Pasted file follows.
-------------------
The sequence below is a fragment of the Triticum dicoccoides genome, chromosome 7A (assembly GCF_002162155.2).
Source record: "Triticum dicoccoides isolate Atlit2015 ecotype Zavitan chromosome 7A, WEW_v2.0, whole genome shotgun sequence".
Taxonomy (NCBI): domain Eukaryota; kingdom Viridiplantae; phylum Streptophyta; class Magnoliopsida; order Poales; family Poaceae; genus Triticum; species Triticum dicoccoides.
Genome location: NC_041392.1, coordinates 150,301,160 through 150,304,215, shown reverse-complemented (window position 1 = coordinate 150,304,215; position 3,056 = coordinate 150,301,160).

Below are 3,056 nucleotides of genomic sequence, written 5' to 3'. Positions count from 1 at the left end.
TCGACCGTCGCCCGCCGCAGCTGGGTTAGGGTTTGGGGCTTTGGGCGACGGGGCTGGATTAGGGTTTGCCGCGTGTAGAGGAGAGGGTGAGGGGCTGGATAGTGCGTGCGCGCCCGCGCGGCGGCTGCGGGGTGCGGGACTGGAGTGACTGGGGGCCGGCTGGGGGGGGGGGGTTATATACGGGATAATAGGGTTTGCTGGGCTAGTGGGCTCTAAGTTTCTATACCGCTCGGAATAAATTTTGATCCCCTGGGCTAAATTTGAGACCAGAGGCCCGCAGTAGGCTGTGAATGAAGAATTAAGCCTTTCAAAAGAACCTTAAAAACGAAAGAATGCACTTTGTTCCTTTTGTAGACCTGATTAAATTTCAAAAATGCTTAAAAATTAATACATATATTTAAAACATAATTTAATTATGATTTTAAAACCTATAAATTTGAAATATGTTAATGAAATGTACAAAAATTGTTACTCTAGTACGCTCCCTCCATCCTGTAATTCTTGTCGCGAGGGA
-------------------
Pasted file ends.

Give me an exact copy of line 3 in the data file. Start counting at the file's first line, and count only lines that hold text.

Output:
Taxonomy (NCBI): domain Eukaryota; kingdom Viridiplantae; phylum Streptophyta; class Magnoliopsida; order Poales; family Poaceae; genus Triticum; species Triticum dicoccoides.